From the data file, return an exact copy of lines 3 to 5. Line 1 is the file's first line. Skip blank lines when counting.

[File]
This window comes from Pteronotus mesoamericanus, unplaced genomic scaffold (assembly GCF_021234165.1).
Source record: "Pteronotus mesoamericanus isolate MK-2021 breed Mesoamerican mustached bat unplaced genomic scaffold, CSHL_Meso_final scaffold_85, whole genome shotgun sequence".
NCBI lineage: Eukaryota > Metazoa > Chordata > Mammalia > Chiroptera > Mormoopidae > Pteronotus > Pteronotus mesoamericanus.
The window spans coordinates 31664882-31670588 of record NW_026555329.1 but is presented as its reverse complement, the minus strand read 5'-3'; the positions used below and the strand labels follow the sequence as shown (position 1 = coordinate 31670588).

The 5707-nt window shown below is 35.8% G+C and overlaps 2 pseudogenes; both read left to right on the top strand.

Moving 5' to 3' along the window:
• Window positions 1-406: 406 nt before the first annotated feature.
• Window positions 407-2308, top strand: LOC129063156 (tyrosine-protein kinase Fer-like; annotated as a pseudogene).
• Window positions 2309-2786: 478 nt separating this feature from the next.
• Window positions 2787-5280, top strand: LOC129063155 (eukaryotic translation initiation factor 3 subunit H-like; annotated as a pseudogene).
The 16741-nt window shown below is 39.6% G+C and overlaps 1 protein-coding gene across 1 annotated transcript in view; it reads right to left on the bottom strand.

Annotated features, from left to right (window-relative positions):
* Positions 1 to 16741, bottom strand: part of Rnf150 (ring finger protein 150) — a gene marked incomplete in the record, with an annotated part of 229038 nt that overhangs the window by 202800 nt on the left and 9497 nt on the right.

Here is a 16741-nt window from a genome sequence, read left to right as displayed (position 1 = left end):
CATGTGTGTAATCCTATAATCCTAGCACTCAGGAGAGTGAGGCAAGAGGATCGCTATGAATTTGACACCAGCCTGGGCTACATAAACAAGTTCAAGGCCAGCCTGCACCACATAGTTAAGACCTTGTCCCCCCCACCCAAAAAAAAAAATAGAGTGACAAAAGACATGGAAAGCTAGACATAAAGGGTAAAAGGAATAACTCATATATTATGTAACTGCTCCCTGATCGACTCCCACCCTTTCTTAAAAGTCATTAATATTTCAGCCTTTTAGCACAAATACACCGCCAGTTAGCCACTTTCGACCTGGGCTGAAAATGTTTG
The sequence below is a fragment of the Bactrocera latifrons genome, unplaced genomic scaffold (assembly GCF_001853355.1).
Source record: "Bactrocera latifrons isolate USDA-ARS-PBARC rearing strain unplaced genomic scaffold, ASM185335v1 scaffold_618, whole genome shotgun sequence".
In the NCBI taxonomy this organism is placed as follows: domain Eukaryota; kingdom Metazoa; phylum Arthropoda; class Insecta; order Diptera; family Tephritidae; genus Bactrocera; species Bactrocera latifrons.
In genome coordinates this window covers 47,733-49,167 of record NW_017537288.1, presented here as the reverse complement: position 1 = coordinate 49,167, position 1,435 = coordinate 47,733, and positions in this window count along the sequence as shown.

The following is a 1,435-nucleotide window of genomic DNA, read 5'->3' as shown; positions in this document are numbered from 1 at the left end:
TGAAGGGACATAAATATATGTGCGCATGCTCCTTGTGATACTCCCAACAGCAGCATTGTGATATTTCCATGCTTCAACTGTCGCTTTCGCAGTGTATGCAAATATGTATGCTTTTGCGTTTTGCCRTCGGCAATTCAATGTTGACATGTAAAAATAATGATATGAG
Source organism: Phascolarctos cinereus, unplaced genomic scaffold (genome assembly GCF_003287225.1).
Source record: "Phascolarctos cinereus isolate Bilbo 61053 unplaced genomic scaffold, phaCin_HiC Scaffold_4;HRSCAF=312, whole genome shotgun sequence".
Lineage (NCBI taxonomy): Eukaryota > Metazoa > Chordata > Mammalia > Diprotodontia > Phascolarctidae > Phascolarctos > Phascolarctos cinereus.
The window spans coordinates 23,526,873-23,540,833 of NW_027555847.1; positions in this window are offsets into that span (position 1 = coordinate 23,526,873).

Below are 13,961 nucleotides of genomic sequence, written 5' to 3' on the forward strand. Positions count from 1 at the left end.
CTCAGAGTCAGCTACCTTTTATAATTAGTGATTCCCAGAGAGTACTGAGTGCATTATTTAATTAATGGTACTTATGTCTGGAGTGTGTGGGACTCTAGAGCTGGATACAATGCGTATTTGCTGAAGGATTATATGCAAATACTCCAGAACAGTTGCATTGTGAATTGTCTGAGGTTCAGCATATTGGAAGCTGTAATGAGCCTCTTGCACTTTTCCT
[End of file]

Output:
NCBI lineage: Eukaryota > Metazoa > Chordata > Mammalia > Chiroptera > Mormoopidae > Pteronotus > Pteronotus mesoamericanus.
The window spans coordinates 31664882-31670588 of record NW_026555329.1 but is presented as its reverse complement, the minus strand read 5'-3'; the positions used below and the strand labels follow the sequence as shown (position 1 = coordinate 31670588).

The 5707-nt window shown below is 35.8% G+C and overlaps 2 pseudogenes; both read left to right on the top strand.